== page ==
No plane carrying Britons and Afghans from Kabul has left empty, the UK defence secretary has said.
Ben Wallace rejected reports that some flights from Kabul contained only a few people, saying the UK was “absolutely ploughing through the numbers”.
He told BBC Breakfast “every hour counts” and confirmed “the Taliban are letting our people through”.
But Taliban checkpoints ring the perimeter of the airport and chaotic scenes have been unfolding outside.
About 4,500 US troops are in temporary control of Karzai International Airport, with about 900 British soldiers also on patrol at the site as part of efforts to secure the evacuation flights.
The Taliban are blocking Afghans without travel documents from entering. Twelve people have been killed in and around Kabul airport since Sunday, according to a Taliban official quoted by the Reuters news agency.
But even those with valid papers have struggled to get to the airport, with reports that some have been beaten by Taliban guards.
An Afghan interpreter who worked for the British army said he received permission to come to the UK last week, but was now in hiding and would “face death” if the Taliban found him.
Gharghasht Hidai, a British Afghan, said there was shooting at the airport as he and his family prepared to leave.
“The situation was chaotic”, he said, with one of his children having to sit on the floor of the packed RAF plane. “We are the lucky ones, we made it.”
Peymana Assad, a London councillor who was visiting relatives in Kabul, said she joined hundreds of people walking along the traffic-jammed road to the airport to escape – only to find she reached the UK meeting point too late.
Ms Assad, who had previously left Afghanistan as a three-year-old refugee, said a local family allowed her to wait at their home until she could contact the Foreign Office and arrange to join a later RAF evacuation flight.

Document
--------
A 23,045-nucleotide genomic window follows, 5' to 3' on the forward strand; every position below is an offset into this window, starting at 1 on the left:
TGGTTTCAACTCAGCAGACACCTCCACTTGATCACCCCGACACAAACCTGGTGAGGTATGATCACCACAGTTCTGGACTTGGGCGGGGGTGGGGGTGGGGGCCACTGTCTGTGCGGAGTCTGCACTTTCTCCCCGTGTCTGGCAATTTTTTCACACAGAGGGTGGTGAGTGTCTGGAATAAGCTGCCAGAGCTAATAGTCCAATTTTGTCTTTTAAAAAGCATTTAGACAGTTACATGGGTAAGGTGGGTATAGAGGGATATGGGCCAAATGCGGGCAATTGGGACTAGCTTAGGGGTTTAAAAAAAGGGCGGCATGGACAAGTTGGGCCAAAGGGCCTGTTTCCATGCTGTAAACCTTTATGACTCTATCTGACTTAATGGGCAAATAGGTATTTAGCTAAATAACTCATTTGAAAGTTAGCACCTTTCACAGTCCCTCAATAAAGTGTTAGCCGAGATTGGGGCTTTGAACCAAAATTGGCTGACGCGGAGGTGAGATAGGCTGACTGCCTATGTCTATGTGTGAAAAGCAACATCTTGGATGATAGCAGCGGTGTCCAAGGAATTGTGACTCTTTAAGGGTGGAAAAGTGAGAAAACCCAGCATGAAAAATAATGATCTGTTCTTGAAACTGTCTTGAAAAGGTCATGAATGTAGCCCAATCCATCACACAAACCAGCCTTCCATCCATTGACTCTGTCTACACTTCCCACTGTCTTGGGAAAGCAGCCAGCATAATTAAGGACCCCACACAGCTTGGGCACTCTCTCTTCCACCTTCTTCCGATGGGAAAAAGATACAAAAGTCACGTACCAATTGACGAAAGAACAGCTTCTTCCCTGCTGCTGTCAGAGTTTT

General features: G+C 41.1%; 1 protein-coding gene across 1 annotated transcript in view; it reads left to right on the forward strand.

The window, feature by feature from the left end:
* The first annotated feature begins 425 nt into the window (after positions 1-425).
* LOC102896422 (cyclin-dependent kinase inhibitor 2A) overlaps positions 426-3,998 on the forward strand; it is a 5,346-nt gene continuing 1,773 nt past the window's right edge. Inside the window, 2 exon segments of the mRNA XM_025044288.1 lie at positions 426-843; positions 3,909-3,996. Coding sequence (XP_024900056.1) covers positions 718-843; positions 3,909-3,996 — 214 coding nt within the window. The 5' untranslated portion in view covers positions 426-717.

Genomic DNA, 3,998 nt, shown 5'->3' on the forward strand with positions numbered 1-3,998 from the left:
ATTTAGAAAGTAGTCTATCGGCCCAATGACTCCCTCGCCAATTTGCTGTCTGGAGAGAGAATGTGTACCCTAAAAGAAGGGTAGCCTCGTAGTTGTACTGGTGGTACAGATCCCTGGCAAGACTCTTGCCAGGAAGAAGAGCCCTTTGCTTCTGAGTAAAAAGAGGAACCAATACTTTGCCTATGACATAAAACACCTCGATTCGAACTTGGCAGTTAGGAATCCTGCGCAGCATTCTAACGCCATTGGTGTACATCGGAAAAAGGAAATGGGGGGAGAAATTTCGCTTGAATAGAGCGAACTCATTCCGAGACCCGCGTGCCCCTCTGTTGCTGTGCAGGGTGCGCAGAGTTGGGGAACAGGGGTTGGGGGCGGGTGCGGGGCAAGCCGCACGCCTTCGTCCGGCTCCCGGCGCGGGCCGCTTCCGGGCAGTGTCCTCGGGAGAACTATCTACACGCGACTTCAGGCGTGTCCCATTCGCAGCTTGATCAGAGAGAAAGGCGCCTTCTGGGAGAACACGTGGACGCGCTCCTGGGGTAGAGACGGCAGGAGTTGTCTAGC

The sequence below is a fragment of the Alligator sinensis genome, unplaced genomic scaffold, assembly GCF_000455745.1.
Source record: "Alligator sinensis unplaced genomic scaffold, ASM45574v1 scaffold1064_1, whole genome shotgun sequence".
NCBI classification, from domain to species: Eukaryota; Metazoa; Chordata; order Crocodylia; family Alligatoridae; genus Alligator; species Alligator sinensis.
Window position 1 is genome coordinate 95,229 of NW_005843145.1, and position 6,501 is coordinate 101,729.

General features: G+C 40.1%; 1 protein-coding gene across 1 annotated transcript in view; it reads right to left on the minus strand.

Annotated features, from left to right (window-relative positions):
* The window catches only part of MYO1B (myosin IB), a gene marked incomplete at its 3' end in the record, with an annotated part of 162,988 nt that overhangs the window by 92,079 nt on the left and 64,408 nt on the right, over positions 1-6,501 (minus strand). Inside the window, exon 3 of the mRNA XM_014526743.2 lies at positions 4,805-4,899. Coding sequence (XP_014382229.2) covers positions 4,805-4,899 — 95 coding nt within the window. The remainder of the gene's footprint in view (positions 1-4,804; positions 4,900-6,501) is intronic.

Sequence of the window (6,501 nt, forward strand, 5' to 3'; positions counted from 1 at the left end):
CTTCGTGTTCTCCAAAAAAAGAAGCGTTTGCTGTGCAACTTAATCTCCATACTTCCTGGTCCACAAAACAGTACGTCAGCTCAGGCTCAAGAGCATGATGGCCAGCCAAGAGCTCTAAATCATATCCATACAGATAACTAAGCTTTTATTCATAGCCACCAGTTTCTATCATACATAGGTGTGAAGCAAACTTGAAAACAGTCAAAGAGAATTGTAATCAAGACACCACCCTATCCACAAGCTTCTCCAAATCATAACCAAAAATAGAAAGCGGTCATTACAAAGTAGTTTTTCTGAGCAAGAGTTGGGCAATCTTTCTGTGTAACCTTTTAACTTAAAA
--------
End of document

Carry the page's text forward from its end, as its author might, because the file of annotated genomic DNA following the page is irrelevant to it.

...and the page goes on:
A British medical student, another former refugee who returned to Kabul in July to get married, spoke to the PA news agency on Thursday as he tried for a fourth time to get to the airport.
On a previous attempt, he said he waited for 10 hours but could not get past the crowds to reach the airport gate. This time, he said there were gunshots being fired and people trying to flee.
The defence secretary said the UK would continue to stay in Afghanistan as long as the US ran the airport, but said the government was also already investing in “third country hubs” for processing people “if they get out to other countries in the region”.
‘Not all flights have been full’
It’s now a race against the clock to get as many people out of Kabul as possible.
The BBC has been told there are several thousand UK nationals and dual passport holders who still need to get out of the country.
Eight RAF flights went in and out of Kabul yesterday with a similar number expected today. They have the capacity to fly more than 1,000 people a day.
But the BBC understands that not all flights have been full. The airport is operating to a strict schedule. That means aircraft can’t just wait around until all their seats are filled.
Most are being flown to a Middle East hub. Commercial charters are being used to make the onward journey.
The greatest challenge at present appears to be processing the people who qualify to be flown out. One person who’s trying to get people out told the BBC the “system is working, but it’s slow”.